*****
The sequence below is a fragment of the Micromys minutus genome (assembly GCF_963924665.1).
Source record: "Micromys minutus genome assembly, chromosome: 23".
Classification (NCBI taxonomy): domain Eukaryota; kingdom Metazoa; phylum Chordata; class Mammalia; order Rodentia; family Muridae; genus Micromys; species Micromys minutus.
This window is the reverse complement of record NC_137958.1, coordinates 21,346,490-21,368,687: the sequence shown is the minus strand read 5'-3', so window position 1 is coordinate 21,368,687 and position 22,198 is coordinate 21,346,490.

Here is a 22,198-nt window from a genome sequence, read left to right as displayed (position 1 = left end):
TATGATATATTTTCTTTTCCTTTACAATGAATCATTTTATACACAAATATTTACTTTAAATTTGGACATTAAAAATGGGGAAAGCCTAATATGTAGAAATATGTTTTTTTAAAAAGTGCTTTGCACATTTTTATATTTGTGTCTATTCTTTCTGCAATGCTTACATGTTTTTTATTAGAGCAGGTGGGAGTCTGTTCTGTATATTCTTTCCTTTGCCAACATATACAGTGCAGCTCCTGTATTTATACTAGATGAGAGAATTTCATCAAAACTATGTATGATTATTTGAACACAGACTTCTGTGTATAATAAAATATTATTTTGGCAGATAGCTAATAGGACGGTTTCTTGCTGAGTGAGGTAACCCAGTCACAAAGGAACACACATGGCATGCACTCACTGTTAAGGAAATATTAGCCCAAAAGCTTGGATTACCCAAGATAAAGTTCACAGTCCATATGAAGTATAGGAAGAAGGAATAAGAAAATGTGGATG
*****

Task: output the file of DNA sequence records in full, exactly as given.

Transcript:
The sequence below is a fragment of the Micromys minutus genome (assembly GCF_963924665.1).
Source record: "Micromys minutus genome assembly, chromosome: 23".
Classification (NCBI taxonomy): domain Eukaryota; kingdom Metazoa; phylum Chordata; class Mammalia; order Rodentia; family Muridae; genus Micromys; species Micromys minutus.
This window is the reverse complement of record NC_137958.1, coordinates 21,346,490-21,368,687: the sequence shown is the minus strand read 5'-3', so window position 1 is coordinate 21,368,687 and position 22,198 is coordinate 21,346,490.

Here is a 22,198-nt window from a genome sequence, read left to right as displayed (position 1 = left end):
TATGATATATTTTCTTTTCCTTTACAATGAATCATTTTATACACAAATATTTACTTTAAATTTGGACATTAAAAATGGGGAAAGCCTAATATGTAGAAATATGTTTTTTTAAAAAGTGCTTTGCACATTTTTATATTTGTGTCTATTCTTTCTGCAATGCTTACATGTTTTTTATTAGAGCAGGTGGGAGTCTGTTCTGTATATTCTTTCCTTTGCCAACATATACAGTGCAGCTCCTGTATTTATACTAGATGAGAGAATTTCATCAAAACTATGTATGATTATTTGAACACAGACTTCTGTGTATAATAAAATATTATTTTGGCAGATAGCTAATAGGACGGTTTCTTGCTGAGTGAGGTAACCCAGTCACAAAGGAACACACATGGCATGCACTCACTGTTAAGGAAATATTAGCCCAAAAGCTTGGATTACCCAAGATAAAGTTCACAGTCCATATGAAGTATAGGAAGAAGGAATAAGAAAATGTGGATG